Consider the prospect of a basketball game, and you're taking the ball
out. You have a particular time limit to do that, and if you go beyond
it, it's considered a foul. You have to give up the ball. There are
rules in that kind of game, and make no mistake: the same kind of rules
apply when it comes to divorce law. Hence, if you default on your divorce
proceedings – with something as simple as missing a deadline –
you could lose out on a lot of options, privileges and rights regarding
Take this case, for example: Clementi vs. Clementi. This is a situation
where a wife had petitioned the court for sole ownership of the marital
home, a mortgage-free property estimated at a value of $200K. She went
through the motions as one should with legal proceedings, following all
the rules, consulting with her attorney (most likely) and ensuring all
documentation was filed. Here's where we go south with the story,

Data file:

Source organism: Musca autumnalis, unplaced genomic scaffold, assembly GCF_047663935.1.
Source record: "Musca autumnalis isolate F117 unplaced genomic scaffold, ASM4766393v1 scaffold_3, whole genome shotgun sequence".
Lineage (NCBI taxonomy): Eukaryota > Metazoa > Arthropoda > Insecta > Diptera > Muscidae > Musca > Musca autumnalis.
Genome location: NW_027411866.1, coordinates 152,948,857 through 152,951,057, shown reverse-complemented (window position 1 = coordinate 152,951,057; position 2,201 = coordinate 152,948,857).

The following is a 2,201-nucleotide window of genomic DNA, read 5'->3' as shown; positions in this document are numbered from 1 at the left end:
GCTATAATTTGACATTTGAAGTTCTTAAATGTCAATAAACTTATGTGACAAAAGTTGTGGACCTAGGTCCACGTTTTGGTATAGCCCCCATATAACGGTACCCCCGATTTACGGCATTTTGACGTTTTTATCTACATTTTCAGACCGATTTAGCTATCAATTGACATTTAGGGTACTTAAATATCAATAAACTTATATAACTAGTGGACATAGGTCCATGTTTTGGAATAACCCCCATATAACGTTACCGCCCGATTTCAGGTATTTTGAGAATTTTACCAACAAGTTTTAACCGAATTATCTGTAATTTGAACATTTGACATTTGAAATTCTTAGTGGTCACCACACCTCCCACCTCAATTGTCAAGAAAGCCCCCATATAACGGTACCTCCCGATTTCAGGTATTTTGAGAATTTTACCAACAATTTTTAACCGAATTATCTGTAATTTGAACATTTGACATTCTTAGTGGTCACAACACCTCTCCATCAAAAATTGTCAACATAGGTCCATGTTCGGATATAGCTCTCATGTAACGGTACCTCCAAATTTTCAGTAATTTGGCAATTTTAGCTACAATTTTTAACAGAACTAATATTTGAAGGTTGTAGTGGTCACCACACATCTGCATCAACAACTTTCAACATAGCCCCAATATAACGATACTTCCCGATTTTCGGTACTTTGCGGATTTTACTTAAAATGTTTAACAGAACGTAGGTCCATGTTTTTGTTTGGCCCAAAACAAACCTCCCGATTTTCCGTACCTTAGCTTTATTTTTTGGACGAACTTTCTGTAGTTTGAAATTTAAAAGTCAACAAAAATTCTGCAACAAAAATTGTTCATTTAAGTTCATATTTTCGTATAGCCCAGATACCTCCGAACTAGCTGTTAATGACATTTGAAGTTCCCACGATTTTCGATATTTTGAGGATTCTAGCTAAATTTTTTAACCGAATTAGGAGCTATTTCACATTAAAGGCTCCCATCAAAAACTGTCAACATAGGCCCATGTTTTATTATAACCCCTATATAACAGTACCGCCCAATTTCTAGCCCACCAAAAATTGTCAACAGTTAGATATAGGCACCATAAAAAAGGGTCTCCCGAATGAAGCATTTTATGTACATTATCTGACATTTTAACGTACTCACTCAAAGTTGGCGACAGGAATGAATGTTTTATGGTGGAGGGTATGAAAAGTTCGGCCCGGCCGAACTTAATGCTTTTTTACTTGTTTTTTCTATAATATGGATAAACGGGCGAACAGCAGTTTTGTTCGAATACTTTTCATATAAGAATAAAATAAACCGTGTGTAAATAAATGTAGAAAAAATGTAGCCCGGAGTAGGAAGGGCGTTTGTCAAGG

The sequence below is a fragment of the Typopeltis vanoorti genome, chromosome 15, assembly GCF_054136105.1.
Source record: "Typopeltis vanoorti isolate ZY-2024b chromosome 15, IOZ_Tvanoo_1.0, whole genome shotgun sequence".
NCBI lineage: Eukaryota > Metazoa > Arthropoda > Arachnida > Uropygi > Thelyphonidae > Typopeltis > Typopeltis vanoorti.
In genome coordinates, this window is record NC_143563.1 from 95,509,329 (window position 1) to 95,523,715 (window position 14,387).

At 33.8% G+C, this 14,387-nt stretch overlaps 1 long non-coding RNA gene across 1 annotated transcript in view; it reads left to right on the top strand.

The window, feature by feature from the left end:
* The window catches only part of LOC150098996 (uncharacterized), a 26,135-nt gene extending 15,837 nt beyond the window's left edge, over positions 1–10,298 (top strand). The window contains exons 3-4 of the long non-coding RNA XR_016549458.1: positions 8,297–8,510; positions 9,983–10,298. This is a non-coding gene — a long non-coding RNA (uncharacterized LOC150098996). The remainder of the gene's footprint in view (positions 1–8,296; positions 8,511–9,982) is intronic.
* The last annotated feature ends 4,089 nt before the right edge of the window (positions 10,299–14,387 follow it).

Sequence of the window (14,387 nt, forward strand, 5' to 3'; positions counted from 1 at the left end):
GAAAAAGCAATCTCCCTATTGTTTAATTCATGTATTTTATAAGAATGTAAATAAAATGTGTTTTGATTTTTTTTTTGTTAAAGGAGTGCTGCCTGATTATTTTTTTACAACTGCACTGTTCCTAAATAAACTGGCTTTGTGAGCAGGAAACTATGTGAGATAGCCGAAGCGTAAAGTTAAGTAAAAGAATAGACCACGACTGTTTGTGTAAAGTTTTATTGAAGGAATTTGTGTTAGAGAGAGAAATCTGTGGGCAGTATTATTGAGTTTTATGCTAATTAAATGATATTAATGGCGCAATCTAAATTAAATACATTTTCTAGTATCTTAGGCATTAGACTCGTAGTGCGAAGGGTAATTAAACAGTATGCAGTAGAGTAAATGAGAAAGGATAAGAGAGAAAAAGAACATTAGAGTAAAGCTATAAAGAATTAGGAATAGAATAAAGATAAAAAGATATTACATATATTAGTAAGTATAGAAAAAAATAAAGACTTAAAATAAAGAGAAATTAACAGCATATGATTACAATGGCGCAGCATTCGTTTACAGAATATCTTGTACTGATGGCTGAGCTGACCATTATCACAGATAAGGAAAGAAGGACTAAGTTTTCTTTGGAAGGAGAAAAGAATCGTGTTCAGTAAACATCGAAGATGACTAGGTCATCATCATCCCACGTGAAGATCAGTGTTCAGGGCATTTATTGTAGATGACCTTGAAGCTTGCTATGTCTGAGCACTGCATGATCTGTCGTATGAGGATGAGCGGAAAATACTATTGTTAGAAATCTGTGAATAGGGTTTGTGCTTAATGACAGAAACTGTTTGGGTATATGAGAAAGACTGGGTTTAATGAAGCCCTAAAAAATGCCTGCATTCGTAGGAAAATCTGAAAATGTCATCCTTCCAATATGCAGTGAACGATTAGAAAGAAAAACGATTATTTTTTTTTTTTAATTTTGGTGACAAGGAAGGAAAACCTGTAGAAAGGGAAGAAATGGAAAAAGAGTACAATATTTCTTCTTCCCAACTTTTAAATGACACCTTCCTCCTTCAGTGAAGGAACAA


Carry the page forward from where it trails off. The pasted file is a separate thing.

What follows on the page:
and problems occur. The husband in the case apparently failed to respond
to the divorce complaint, and it resulted in a default judgment. In many
cases, a fail to respond could be considered a silent form of consent.
If he/she doesn't say anything, he/she must agree then.
This easily could apply to divorce cases
as a whole, but don't be fooled. The ramifications of defaulting don't necessarily
apply to an entire case, most specifically something regarding claims
or requests of property distribution outside the realm of equitable guidelines.
In this case, the court didn't consider the husband's failure
to respond as an outright agreement with what she was asking. The court
still held jurisdiction over how to properly distribute ownership and
assets between both parties regardless of her request.
In other words, default judgments only apply to that which the court asks
for, not any particular party. Keep that in mind when considering certain
requests or claims you'd ask a judge to evaluate. As always, consult
with your attorney.